When to stop CPR

When to cease resuscitative efforts is a constant topic in the medical education and medical ethics communities. While certain scenarios are usually cut and dry, such as mortal wounds with significant destruction to vital organs, other scenarios such as end-stage disease generate uncertainty to the providers medical judgement. So here we go, the question and background presented to me:

85 year old female patient in cardiac arrest with comorbidity (simultaneous presence of two or more chronic diseases/conditions in a patient) of HCC (Hepatocellular Carcinoma, aka liver cancer), HCV (Hepatitis C Virus, author note: assumed to be the cause of HCC), and “large amounts” [exact volume unknown] of hematemesis (vomiting blood).

It was reported that CPR [Cardiopulmonary Resuscitation] and ALS [Advanced Life Support] measures were immediately started. Progress the “code” for an unknown amount of time and the patient converts into ROSC [Return of Spontaneous Circulation, the goal of CPR] and re-arrested a reported four times. Secondary [assumed] to the hematemesis, two units of packed RBC [red blood cell] were transfused to the patient without additional units being available per the blood center. Also note that the relative (relation degree unknown) of the patient asked for efforts to stop and “let her die in peace”.

 On the fifth presentation of cardiac arrest the senor physician called for a vote to either continue or cease resuscitative efforts. The vote resulted in the cessation of resuscitative efforts and the patient terminated. 

 Several questions are asked, as followed;
What are the guidelines for stopping CPR in cardiac arrest? 
At this time (2018), the American Heart Association, DOES offer guidelines to cease [AHA ACLS 2015 manual, page 117 “Terminating Resuscitative Efforts”] resuscitative efforts for in-hospital providers but no current algorithm exists, that I know of currently. Specifically to this event, the presentation of hematemesis requiring two units of RBC without additional units available from the network [as questioned, it was assumed the patient needed additional units], the repeated arrests, the almost certainty of severe secondary hypoxic brain injury, and wishes of the family should be a strong indicator to lead a provider to cease resuscitative efforts. It should be noted that the author is assuming that cardiac arrest means PEA/Asystole over the wording of arrhythmia, a poor prognosis on its own standing. It is also assumed that PETO2 is less than 10mmHg related to poor pulmonary perfusion secondary to hypovolemia, also a cited reason is cease resuscitative efforts [AHA ACLS 2015 manual, page 117 “Terminating Resuscitative Efforts”].

 Is it right to exhaust all efforts to resuscitate without consideration of quality of life post-event? 
 If this is the only aspect of the question without any consideration to other patients in the network, without prior wishes from the patient, and assumed resources at unlimited supply then we have to say “yes”. However we do not provide in a vacuum and we do have to consider other patients as well as the resources dedicated as part of you care plan. We also direct our efforts with the finite resources available. I might suggest reading the AHA journal article “Part 2: Ethical Aspects of CPR and ECC”; 2000 which I will link at the bottom. I will say that for this scenario everything appears to be checked off on the list for ceasing supportive efforts. Also consult your bioethics office at your establishment for additional guidance.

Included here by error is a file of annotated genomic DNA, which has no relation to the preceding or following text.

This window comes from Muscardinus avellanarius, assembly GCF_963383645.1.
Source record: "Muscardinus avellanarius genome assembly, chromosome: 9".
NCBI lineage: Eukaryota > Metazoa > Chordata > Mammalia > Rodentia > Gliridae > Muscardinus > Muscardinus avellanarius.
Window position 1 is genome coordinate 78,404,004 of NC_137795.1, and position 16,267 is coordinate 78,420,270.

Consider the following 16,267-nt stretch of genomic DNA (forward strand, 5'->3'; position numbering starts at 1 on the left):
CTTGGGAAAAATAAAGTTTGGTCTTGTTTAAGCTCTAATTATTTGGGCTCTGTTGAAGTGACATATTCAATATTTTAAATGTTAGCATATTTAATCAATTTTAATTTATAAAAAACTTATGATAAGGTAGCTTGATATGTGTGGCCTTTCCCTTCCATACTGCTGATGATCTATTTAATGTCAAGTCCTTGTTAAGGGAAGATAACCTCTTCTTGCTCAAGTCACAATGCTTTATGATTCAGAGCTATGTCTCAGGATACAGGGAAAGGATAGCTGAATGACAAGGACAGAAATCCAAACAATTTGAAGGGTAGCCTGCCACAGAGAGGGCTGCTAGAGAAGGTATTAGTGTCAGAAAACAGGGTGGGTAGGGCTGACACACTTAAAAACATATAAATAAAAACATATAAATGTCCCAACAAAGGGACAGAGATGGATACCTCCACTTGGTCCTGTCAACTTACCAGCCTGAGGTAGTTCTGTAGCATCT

What is the medicological response of the efforts for this patient? 
 I cannot speak to a full physician provider level but I can speak to the paramedic level and as an ACLS instructor. Immediate CPR is given followed in tandem to aggressive airway suctioning with efforts to ultimately provide an advanced airway. I am applying a heightened focus on prevention of foreign substance aspiration given the ejection of total body blood volume, route of exit, and assumed subsequent drop in pulmonary perfusion. To simplify the statement, what is the point of making blood go round-and-round if I cannot get air to go in-and-out. At the physician level I would suggest chest tubes if not already in place.

  I need to note that I would require my team to place an IV/IO to provide large volume fluid bolus or ideally blood units if available. I would continue to follow the established ACLS algorithm with two minutes of CPR cycles with 1mg of Epi 1:10,000, each other two minute cycle I would withhold Epi. Consider your H&T’s (try not to eye roll), which in this case should be going off like a billboard light in the dark. Hypoxia, Hypovolemia, Hemothorax (I added that one), and Toxins (suspect because of your lab statement comment) secondary to the liver cancer.

   If these supportive measure are not maintainable (Hypovolemia) then working the arrest to the 20 minute mark with noted levels of your PETCO2 leads to the reasonable decision to cease CPR. I hope this answers the questions you presented and I am happy to answer more.

 If I cannot answer your question(s) I know which resources to contact to deliver appropriate answers.

American Heart Association – 2015 Guidelines (2018). “Terminating Resuscitative Efforts”, 117,

American Heart Association (2000) “Part 2: Ethical Aspects of CPR and ECC”, Retrieved 2018, http://circ.ahajournals.org/content/102/suppl_1/I-12

American Thoracic Society Journal (2015). “CEASE: A Guide for Clinicians on How to Stop Resuscitation Efforts”, Retrieved 2018, https://www.atsjournals.org/doi/full/10.1513/AnnalsATS.201412-552PS


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